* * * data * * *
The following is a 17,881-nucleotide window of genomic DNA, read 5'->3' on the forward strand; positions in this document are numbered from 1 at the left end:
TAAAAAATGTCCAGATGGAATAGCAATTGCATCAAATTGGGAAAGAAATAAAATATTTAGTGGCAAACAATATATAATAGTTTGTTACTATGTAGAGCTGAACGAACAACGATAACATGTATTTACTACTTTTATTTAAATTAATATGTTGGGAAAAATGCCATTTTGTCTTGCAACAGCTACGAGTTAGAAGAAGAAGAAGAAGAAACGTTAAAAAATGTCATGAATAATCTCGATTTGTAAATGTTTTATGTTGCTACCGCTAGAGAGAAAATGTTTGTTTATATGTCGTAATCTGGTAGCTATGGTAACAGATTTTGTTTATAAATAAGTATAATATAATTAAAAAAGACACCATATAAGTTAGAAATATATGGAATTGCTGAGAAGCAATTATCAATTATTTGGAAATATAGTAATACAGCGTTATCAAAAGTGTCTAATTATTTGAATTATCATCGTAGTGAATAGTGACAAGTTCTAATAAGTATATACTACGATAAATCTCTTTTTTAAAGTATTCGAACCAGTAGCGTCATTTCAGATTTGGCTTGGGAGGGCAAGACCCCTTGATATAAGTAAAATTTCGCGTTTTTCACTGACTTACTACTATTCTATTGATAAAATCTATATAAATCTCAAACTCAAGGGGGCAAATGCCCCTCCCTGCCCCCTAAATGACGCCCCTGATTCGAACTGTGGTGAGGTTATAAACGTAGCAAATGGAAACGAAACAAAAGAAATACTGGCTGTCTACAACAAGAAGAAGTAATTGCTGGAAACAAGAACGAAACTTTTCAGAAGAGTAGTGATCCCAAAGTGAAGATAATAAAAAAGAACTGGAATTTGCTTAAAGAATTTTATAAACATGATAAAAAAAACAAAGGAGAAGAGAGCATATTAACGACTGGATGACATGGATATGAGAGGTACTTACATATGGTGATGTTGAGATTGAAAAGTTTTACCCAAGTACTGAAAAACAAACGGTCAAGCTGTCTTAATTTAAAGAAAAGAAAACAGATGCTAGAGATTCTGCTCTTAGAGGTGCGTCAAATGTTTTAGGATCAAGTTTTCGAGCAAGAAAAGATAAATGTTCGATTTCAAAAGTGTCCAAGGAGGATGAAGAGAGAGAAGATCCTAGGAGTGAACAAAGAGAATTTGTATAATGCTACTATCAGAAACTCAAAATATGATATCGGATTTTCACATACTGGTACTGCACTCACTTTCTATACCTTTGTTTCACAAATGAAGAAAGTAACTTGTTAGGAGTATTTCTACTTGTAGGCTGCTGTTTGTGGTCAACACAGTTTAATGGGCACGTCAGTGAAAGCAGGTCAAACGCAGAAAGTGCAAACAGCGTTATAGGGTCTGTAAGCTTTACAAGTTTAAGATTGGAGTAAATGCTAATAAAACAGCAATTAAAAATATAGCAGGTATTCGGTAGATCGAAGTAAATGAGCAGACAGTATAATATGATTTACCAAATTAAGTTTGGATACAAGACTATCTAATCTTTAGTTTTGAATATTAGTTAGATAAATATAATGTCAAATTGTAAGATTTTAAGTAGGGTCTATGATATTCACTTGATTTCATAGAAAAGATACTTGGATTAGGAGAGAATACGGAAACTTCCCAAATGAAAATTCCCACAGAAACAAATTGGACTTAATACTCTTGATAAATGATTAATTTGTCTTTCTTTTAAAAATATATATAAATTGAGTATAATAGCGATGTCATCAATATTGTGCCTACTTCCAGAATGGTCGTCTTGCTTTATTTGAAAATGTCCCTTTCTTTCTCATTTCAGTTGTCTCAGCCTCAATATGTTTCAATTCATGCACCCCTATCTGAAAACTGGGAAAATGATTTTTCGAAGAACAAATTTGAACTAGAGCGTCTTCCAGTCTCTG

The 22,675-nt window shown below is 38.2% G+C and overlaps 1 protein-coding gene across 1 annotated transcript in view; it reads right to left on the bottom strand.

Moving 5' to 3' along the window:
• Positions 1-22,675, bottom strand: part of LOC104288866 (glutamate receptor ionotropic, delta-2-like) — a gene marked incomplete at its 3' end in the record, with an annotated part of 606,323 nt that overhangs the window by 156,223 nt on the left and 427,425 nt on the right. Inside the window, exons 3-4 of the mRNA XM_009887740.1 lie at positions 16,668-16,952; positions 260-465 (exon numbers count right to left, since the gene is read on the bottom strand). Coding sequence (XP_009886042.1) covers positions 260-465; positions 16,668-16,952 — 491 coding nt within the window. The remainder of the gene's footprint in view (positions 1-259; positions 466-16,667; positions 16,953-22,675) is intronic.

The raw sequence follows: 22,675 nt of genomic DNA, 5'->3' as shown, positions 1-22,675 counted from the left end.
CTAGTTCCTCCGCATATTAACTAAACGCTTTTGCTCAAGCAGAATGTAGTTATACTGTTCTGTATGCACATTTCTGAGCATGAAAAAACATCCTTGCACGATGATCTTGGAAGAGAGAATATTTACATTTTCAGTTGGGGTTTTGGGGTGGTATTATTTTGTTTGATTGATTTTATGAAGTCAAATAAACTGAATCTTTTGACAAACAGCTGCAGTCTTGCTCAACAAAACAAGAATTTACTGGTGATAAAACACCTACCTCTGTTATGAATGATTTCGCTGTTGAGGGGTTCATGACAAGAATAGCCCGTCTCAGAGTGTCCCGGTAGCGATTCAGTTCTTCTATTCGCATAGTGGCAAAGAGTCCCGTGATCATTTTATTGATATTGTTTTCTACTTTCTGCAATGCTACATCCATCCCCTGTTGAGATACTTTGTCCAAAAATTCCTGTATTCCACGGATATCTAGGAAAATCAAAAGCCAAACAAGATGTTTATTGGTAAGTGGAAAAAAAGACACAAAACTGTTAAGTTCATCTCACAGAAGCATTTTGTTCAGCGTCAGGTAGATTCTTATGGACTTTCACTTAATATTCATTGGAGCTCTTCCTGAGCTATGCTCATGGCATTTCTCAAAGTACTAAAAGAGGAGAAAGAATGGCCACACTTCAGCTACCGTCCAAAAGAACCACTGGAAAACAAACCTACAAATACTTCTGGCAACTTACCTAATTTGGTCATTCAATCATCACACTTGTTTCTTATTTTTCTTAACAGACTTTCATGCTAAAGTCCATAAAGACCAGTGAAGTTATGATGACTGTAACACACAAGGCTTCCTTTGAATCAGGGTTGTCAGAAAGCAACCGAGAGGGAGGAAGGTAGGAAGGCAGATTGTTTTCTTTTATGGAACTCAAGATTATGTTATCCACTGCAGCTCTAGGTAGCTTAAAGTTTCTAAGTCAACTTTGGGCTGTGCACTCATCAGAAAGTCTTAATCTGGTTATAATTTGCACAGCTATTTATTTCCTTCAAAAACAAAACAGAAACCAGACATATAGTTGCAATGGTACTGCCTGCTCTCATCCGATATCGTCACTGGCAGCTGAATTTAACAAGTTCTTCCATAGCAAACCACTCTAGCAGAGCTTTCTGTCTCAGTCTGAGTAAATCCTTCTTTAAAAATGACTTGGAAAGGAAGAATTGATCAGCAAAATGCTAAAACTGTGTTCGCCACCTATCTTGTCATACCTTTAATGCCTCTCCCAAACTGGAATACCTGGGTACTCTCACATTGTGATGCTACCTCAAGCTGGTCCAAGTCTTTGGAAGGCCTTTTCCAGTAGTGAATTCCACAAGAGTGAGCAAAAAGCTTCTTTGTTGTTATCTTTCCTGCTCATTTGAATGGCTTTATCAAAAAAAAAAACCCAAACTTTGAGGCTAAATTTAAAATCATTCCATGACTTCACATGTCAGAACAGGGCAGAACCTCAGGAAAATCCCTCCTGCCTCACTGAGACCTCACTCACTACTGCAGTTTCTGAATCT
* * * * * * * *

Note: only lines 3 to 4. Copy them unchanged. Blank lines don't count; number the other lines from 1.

The 22,675-nt window shown below is 38.2% G+C and overlaps 1 protein-coding gene across 1 annotated transcript in view; it reads right to left on the bottom strand.

Moving 5' to 3' along the window: